Pizza & Politics: Banned Books

Pizza and Politics was held on Wednesday, Feb 7 in the Leavitt Center. This week’s discussion was on banning books.

Victoria Stephens, a sophomore political science major and history minor, led the discussion with Cynthia Hawk. Hawk is a junior graphic design major and illustration minor.

Stephens began the discussion by asking the audience, should banning books be a violation of the First Amendment?

Miles Anderson, a Master’s of Public Administration grad student answered the first question saying, “It depends on the type of setting and the context in the book. Banning certain books to a younger audience in a school setting is okay because maybe they are not be mature enough to read that particular book.

The parents and teachers of the younger audience need to know what’s going on and what’s appropriate for them. However, banning a certain book in a public library is totally different because you are not required to read that book.”

The next question asked by Hawk was, should controversial books be incorporated in a school curriculum?

Lizzie Lee, a junior double major in political science and strategic communications, answered this question saying, “A book being controversial shouldn’t be the focus. The focus should be on the literature or the purpose of the book to teach the students a message behind what they’re reading.”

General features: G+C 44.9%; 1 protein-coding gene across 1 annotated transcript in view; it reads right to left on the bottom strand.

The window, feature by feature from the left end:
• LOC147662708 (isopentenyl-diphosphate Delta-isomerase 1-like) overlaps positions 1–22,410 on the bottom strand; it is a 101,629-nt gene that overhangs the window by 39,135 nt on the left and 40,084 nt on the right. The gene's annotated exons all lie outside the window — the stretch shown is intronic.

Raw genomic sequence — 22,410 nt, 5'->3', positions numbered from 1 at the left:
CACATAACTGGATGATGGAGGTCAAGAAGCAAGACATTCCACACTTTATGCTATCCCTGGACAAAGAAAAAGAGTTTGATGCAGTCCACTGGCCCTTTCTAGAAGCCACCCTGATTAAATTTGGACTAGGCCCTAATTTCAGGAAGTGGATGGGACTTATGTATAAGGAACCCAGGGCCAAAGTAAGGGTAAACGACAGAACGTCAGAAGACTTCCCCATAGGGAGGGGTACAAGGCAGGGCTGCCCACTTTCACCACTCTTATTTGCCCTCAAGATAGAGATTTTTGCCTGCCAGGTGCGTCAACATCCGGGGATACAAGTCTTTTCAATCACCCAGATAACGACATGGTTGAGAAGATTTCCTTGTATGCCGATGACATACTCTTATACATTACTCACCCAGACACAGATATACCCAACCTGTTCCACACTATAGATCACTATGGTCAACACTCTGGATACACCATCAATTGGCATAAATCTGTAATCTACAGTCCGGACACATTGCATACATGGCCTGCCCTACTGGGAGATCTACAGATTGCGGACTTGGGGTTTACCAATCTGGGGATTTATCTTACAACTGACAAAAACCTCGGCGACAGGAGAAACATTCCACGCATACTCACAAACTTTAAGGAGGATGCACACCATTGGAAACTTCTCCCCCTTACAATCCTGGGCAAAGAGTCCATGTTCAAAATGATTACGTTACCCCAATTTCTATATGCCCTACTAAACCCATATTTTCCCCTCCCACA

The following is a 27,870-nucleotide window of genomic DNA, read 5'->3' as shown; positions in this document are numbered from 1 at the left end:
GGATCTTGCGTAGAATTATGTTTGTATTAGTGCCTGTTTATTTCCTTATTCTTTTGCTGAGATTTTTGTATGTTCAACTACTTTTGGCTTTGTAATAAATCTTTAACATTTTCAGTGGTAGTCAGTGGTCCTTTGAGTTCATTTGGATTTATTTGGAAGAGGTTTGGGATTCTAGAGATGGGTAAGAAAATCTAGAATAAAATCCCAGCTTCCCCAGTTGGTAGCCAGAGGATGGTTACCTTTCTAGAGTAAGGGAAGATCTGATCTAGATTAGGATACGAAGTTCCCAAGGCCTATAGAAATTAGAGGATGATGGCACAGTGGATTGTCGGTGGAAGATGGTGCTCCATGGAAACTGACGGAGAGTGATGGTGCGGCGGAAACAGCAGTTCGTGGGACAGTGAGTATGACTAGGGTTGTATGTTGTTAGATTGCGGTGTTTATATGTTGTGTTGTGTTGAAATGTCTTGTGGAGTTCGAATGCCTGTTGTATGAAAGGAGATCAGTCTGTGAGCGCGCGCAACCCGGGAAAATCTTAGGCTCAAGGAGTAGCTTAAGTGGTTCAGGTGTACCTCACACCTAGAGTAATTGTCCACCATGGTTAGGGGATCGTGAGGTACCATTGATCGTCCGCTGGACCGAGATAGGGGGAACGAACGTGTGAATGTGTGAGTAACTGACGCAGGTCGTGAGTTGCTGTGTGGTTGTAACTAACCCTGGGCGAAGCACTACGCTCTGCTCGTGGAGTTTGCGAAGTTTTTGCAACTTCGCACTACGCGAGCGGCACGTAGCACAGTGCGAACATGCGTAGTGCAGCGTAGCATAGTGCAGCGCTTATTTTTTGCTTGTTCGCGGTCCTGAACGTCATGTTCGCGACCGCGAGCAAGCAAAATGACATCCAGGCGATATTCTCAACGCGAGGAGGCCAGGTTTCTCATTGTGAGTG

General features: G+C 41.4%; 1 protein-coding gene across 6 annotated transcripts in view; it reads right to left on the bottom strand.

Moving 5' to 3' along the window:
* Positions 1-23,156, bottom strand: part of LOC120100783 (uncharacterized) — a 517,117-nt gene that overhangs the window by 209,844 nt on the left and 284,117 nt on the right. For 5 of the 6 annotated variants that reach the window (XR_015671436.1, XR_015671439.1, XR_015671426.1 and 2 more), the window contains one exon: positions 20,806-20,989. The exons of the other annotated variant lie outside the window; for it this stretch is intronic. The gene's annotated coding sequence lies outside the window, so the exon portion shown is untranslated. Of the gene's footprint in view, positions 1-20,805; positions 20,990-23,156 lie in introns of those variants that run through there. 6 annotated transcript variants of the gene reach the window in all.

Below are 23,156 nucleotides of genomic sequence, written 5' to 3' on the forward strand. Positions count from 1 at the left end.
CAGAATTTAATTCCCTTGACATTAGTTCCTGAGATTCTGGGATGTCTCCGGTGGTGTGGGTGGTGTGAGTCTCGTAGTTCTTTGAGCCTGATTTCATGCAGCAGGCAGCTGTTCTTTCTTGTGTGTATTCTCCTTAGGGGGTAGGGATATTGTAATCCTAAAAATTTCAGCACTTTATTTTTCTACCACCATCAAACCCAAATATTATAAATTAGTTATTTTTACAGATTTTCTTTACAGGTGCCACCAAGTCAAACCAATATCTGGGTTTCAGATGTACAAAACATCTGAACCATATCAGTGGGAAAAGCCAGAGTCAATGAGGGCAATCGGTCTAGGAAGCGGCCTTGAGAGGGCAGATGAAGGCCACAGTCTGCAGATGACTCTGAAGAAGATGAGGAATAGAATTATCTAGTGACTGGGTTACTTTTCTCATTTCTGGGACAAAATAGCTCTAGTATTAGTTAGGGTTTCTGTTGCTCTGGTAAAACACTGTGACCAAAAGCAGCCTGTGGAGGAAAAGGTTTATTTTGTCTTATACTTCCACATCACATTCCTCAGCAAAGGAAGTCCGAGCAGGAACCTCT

Stephens then asked the audience how is society impacted by book regulations?

Sarian Jackson, a sophomore criminal justice major, was called upon to answer the question saying, “Society is impacted negatively because certain books create people to become open minded depending on the context in the book. I have friends whose parents are racist and because they’ve read certain books regarding race, discrimination of color and have the ‘want’ to learn and understand me and things like that, they are totally different than their parents [sic].”

Hawk finished the discussion asking the last question with “Should banning books be a violation of the First Amendment?”

Before students were called upon for their opinion, Hawk shared the five reasons of banning books in the U.S., us the book “To Kill a Mockingbird” as an example.

The five reasons for banning books in the U.S. were social, political, sexual, religious and security concerns.

“To Kill A Mockingbird” was banned because it showed themes in the book of racism, rape, disability stereotypes, incest and violence.

Sadie Sanchez, a junior double majoring in political science and information systems, said, “This list is very inconsistent. The purpose of these books are for an educational setting. I understand this book has some explicit content but the book set place in the deep south in America during the 1930’s, which was [an] extremely racist and hateful time period.”

Pizza and Politics runs in the Leavitt Center every Wednesday from 12-1 p.m. Join us next week to express your views, listen and, most importantly, learn.

Story by Markiece Gross
Photo Credit Christopher Dimond